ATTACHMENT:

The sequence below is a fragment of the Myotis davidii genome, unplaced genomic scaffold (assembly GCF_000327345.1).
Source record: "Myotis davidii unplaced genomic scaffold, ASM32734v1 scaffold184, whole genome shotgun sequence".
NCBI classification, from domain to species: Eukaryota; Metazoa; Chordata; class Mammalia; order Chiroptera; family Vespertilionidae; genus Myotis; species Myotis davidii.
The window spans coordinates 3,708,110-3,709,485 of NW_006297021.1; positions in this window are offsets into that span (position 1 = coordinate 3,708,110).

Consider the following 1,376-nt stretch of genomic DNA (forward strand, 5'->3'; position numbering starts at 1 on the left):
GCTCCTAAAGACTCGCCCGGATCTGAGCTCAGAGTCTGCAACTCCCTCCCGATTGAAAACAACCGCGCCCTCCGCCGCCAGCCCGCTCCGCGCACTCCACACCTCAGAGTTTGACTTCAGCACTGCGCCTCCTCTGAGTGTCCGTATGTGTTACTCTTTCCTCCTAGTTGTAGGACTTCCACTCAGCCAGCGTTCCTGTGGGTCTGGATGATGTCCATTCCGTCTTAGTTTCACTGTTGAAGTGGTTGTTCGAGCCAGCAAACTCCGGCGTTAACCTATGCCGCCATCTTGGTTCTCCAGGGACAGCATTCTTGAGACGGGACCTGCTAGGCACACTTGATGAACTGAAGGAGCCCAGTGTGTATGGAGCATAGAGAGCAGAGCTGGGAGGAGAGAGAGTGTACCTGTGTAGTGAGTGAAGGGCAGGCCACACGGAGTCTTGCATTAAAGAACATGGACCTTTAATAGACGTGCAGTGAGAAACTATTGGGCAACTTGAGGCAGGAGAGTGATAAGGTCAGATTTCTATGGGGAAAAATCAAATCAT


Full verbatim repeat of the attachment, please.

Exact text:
The sequence below is a fragment of the Myotis davidii genome, unplaced genomic scaffold (assembly GCF_000327345.1).
Source record: "Myotis davidii unplaced genomic scaffold, ASM32734v1 scaffold184, whole genome shotgun sequence".
NCBI classification, from domain to species: Eukaryota; Metazoa; Chordata; class Mammalia; order Chiroptera; family Vespertilionidae; genus Myotis; species Myotis davidii.
The window spans coordinates 3,708,110-3,709,485 of NW_006297021.1; positions in this window are offsets into that span (position 1 = coordinate 3,708,110).

Consider the following 1,376-nt stretch of genomic DNA (forward strand, 5'->3'; position numbering starts at 1 on the left):
GCTCCTAAAGACTCGCCCGGATCTGAGCTCAGAGTCTGCAACTCCCTCCCGATTGAAAACAACCGCGCCCTCCGCCGCCAGCCCGCTCCGCGCACTCCACACCTCAGAGTTTGACTTCAGCACTGCGCCTCCTCTGAGTGTCCGTATGTGTTACTCTTTCCTCCTAGTTGTAGGACTTCCACTCAGCCAGCGTTCCTGTGGGTCTGGATGATGTCCATTCCGTCTTAGTTTCACTGTTGAAGTGGTTGTTCGAGCCAGCAAACTCCGGCGTTAACCTATGCCGCCATCTTGGTTCTCCAGGGACAGCATTCTTGAGACGGGACCTGCTAGGCACACTTGATGAACTGAAGGAGCCCAGTGTGTATGGAGCATAGAGAGCAGAGCTGGGAGGAGAGAGAGTGTACCTGTGTAGTGAGTGAAGGGCAGGCCACACGGAGTCTTGCATTAAAGAACATGGACCTTTAATAGACGTGCAGTGAGAAACTATTGGGCAACTTGAGGCAGGAGAGTGATAAGGTCAGATTTCTATGGGGAAAAATCAAATCAT